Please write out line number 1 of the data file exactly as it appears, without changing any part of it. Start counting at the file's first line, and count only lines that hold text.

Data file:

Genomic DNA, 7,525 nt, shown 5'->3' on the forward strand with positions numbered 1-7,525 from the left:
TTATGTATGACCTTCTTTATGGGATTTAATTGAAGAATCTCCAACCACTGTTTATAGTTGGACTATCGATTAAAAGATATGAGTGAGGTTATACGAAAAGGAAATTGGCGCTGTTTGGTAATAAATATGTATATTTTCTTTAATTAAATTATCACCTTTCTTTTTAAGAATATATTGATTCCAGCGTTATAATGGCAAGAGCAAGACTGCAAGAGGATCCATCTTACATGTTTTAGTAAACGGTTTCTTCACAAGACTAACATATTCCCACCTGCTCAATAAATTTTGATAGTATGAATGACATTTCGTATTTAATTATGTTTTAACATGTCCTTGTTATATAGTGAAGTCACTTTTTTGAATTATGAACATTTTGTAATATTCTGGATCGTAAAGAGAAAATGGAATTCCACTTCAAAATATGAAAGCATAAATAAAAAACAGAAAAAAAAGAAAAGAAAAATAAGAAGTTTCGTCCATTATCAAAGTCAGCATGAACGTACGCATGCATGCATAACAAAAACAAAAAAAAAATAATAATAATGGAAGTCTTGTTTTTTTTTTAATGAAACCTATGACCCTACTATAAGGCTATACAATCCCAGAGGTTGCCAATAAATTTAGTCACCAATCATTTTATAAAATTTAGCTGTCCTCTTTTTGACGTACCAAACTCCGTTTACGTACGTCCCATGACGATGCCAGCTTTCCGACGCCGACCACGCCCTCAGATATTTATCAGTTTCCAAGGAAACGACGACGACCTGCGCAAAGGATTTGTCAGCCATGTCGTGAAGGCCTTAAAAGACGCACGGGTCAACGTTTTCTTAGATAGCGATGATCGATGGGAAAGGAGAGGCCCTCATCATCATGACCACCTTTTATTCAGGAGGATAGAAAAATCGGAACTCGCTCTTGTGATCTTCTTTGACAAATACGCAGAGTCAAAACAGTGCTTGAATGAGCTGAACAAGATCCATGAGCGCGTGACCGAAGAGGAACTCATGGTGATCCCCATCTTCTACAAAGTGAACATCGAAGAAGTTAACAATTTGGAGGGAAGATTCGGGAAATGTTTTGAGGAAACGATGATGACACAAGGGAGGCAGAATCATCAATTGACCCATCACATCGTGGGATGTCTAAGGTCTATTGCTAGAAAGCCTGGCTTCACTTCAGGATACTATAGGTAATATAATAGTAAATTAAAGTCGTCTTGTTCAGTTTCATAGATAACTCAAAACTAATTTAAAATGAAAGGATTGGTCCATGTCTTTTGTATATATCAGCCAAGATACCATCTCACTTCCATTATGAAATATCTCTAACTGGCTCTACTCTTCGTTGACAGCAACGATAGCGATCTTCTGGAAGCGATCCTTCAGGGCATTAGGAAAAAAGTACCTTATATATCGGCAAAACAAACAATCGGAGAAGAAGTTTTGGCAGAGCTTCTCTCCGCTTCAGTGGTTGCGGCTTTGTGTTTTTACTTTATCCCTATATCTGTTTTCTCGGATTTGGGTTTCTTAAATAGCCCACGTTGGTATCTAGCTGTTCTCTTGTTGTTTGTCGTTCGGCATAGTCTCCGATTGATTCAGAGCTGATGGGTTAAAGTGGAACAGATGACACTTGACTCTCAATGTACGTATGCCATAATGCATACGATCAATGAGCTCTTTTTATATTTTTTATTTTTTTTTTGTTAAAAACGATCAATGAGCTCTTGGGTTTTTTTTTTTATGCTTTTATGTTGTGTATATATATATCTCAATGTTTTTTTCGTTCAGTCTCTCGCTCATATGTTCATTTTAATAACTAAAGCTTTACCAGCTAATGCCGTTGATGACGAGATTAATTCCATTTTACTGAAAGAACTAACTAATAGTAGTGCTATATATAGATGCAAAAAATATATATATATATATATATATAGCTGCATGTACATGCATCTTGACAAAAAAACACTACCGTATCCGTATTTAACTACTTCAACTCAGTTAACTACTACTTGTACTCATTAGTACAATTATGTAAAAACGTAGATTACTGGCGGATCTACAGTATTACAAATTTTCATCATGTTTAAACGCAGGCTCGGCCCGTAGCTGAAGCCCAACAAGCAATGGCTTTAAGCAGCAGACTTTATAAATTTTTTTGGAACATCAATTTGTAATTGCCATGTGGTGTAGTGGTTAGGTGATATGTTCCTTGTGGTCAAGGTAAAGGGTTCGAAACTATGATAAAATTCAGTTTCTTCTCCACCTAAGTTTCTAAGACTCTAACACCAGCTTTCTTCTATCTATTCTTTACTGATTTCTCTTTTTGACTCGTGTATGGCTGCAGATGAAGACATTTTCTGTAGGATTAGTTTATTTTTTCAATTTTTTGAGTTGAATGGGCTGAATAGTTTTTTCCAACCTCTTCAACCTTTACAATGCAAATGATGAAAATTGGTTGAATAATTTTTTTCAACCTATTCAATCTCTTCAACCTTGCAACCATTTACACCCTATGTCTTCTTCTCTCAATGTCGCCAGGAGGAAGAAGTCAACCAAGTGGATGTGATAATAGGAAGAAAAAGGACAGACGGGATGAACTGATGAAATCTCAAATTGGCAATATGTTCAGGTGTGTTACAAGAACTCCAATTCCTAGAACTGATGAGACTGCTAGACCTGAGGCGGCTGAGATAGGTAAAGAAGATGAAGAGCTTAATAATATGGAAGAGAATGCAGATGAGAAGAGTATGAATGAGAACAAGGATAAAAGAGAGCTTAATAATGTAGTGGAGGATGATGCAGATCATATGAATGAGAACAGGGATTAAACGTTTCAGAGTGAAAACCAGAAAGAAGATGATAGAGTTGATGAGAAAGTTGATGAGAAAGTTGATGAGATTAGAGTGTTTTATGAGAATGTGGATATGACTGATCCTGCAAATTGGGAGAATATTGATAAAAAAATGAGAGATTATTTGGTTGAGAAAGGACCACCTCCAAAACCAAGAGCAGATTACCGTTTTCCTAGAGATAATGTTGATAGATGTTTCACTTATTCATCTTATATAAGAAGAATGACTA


Genomic DNA, 7,525 nt, shown 5'->3' on the forward strand with positions numbered 1-7,525 from the left: